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Editor’s note: It was announced on April 10, 2017, that ASU grad and Harvard Associate Professor Matthew Desmond was awarded the Pulitzer Prize in the General Non-Fiction category for “Evicted,” the book discussed below in a 2016 story. For more information on this Pulitzer Prize-winning work, visit www.pulitzer.org/winners/matthew-desmond.
After paying rent, Lamar, a disabled single father of two boys, had $78 left for the rest of the month.
That’s less than $2.50 a day for heat, soap, spaghetti, snow boots, school notebooks, bus fare and everything else.
So he fell behind on the rent. And he was evicted.
Lamar and his sons were one of eight Milwaukee families that sociologist Matthew Desmond followed for a year before writing his new book, “Evicted: Poverty and Profit in the American City.”
Desmond, a graduate of Arizona State University, is an associate professor of sociology at Harvard University. In 2015, he was awarded a MacArthur “genius grant.” On Thursday, April 7, he'll discuss his book at ASU.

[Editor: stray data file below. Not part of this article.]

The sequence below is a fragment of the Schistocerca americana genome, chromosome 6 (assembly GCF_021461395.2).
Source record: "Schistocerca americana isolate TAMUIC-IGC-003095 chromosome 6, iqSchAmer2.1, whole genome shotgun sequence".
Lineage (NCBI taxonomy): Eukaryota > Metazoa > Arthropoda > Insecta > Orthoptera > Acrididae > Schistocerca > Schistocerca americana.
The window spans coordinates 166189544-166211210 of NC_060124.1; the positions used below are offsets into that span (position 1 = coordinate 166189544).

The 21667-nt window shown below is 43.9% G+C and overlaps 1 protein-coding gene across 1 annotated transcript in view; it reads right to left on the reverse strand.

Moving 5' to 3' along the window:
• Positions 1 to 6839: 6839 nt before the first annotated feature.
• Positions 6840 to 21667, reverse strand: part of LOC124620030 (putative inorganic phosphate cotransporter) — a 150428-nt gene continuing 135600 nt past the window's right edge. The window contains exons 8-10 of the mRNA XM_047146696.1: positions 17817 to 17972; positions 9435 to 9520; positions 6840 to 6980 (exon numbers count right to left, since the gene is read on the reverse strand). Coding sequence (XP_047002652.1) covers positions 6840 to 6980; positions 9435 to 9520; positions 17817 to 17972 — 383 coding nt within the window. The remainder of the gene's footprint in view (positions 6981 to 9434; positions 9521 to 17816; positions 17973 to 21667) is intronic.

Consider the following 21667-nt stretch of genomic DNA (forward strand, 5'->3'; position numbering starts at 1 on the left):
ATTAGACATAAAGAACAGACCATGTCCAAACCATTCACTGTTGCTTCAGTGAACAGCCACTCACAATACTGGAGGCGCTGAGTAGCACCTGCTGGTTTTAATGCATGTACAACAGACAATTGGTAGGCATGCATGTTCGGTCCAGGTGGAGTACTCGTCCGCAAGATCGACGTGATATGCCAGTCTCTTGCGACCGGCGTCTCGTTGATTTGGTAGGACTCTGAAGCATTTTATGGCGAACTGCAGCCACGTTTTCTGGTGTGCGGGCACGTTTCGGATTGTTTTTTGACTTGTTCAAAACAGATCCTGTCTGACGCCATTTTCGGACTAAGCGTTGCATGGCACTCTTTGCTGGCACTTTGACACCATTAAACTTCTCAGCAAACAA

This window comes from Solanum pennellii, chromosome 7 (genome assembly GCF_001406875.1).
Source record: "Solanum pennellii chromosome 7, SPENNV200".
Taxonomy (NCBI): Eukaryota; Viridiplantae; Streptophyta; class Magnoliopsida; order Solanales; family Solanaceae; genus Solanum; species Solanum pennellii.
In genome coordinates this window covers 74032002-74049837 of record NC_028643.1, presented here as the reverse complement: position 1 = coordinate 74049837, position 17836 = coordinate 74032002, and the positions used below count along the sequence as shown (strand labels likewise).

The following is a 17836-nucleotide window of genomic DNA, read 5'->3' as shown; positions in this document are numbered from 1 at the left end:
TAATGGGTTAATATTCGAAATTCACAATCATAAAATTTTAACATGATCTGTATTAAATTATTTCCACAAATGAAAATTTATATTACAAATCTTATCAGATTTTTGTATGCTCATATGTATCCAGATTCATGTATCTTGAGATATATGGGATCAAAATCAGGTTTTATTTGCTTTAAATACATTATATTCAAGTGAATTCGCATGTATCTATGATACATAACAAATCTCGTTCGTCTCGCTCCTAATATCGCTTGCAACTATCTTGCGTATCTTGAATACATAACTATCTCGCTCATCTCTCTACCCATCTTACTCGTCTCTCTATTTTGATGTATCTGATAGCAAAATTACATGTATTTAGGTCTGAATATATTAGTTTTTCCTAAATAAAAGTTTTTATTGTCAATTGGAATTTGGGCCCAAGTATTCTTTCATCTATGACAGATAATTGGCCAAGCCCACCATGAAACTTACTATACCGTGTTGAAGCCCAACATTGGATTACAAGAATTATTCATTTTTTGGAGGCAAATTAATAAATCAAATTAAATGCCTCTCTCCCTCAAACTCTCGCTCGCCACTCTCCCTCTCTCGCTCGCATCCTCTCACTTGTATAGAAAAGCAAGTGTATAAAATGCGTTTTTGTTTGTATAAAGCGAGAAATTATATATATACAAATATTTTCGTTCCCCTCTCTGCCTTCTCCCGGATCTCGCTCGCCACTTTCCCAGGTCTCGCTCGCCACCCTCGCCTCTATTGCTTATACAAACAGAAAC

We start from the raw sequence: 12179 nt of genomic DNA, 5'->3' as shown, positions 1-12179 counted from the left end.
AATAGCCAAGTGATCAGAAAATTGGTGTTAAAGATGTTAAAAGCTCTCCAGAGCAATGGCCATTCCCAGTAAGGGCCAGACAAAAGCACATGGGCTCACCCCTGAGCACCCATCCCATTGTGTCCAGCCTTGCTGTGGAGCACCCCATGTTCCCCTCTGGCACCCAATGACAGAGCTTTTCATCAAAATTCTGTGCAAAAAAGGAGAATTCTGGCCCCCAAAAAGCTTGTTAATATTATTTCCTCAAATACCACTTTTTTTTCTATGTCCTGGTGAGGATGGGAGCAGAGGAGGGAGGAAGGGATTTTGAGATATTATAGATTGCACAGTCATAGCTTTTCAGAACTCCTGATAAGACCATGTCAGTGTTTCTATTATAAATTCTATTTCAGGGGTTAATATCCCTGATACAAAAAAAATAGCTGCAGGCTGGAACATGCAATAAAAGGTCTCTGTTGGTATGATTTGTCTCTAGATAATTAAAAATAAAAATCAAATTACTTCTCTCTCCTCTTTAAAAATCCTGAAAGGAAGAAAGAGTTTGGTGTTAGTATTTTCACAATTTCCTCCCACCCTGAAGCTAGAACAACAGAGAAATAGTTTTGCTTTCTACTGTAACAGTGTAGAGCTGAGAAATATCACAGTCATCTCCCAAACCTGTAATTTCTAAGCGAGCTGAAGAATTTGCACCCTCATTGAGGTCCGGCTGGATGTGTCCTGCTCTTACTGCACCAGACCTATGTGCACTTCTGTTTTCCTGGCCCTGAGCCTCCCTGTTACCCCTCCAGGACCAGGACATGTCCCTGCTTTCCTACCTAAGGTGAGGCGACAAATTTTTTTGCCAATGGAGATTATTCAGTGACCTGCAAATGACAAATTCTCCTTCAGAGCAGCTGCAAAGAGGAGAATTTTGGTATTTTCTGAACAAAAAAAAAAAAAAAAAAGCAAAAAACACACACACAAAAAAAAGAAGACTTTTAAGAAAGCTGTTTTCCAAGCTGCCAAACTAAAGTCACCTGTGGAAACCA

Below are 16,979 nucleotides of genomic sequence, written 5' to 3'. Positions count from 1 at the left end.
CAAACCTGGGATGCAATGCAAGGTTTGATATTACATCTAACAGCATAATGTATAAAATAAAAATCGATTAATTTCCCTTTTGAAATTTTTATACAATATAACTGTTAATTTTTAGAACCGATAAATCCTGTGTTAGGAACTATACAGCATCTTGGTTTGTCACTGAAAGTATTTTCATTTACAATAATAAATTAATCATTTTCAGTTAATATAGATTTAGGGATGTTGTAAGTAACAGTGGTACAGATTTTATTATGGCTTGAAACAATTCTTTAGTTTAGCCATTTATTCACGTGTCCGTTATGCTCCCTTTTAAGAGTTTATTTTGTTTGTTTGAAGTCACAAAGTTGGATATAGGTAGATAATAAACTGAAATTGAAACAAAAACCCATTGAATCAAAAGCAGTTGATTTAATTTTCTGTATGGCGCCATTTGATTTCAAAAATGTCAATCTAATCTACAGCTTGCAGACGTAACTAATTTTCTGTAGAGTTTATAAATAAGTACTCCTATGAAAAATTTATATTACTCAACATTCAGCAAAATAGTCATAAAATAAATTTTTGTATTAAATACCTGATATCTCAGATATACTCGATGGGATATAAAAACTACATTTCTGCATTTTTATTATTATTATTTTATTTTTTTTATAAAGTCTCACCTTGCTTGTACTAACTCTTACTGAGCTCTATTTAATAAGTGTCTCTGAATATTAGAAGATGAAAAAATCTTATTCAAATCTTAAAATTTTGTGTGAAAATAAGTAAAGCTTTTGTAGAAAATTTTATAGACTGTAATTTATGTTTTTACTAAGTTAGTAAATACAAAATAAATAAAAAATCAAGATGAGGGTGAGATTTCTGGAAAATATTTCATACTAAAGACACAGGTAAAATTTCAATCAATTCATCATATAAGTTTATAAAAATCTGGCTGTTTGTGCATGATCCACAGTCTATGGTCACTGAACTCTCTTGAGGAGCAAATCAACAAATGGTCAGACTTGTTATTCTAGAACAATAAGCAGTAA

“Evicted” is the powerful story that Desmond uncovered while he spent a year living among poor people in Milwaukee. He spent several months in a decrepit trailer park in a poor white neighborhood and the rest of the year living in a rooming house in the mostly black North Side. He spent thousands of hours with the eight families, black and white, old and young, with kids and without.
He found that one in four poor working families paid up to 70 percent of their monthly income for rent.
“Eviction is much more an inevitability than a result of irresponsibility,” Desmond said.
Poor people — most of whom live in private housing, not public — are a lucrative source of income for landlords. When they evict families, it launches a series of events that can drag families even deeper into poverty. Tenants’ possessions end up in storage, which charges escalating rates with every passing month. Housing court tacks big fees onto back rent. Work days — and pay — are missed. No amount of savings can erase the debt.
Milwaukee, like many cities, has a “nuisance law,” so victims of domestic violence can be evicted if neighbors call 911 when there’s violence.
In one family Desmond followed, the 14-year-old son missed 17 consecutive days of school while helping his mother find a new place to live. He attended five schools in two years.
“How do we expect him to connect with his teachers under those circumstances?” Desmond said.